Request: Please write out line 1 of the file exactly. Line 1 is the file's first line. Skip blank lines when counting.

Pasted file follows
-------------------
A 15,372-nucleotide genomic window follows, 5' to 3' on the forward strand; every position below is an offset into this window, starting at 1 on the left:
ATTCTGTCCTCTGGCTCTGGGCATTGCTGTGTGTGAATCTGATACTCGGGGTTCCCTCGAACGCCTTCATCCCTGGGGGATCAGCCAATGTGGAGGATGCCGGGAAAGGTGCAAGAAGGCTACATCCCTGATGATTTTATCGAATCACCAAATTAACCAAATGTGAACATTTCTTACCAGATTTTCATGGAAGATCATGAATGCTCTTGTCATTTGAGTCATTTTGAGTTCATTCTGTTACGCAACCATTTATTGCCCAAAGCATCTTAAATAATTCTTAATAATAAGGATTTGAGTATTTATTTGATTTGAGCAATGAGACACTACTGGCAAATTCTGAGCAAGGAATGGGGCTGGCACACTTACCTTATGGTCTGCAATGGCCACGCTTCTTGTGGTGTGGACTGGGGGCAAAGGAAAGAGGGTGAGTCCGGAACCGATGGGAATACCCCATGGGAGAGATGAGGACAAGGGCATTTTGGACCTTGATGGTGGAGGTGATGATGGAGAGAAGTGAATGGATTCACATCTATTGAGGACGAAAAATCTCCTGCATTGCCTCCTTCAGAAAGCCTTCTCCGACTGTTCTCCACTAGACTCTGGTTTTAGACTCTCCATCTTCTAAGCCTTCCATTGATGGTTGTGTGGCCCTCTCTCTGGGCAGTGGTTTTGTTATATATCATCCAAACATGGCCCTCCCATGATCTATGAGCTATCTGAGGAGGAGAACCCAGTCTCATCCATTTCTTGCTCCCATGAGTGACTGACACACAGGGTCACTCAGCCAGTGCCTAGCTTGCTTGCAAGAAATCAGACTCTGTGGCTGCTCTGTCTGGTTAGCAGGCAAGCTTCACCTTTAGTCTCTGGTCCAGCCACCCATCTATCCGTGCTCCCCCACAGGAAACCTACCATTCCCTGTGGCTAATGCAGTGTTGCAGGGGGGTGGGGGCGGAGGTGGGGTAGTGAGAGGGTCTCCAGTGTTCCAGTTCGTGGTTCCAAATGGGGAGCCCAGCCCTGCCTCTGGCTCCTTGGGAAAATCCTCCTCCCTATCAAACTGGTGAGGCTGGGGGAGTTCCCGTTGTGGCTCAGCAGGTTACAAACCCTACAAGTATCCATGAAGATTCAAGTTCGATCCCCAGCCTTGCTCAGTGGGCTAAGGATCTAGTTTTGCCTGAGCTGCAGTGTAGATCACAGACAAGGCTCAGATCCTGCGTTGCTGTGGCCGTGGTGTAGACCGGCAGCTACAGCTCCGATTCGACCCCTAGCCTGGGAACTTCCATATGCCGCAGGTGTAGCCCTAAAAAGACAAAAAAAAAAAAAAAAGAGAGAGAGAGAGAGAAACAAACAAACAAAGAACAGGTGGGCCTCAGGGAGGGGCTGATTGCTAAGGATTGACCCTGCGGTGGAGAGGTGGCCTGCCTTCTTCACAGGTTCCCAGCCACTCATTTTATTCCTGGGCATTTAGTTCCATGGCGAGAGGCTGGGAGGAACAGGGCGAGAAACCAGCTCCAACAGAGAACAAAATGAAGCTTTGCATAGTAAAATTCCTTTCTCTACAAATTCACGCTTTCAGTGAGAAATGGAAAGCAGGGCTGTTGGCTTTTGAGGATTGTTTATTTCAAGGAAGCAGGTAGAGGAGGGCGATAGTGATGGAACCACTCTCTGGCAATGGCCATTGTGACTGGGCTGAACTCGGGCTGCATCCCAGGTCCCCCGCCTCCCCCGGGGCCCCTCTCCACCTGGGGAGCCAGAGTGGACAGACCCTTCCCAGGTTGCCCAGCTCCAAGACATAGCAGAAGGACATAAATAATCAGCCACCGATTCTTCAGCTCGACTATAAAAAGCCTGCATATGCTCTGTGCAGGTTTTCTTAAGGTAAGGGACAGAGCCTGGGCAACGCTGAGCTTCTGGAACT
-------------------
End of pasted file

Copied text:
A 15,372-nucleotide genomic window follows, 5' to 3' on the forward strand; every position below is an offset into this window, starting at 1 on the left: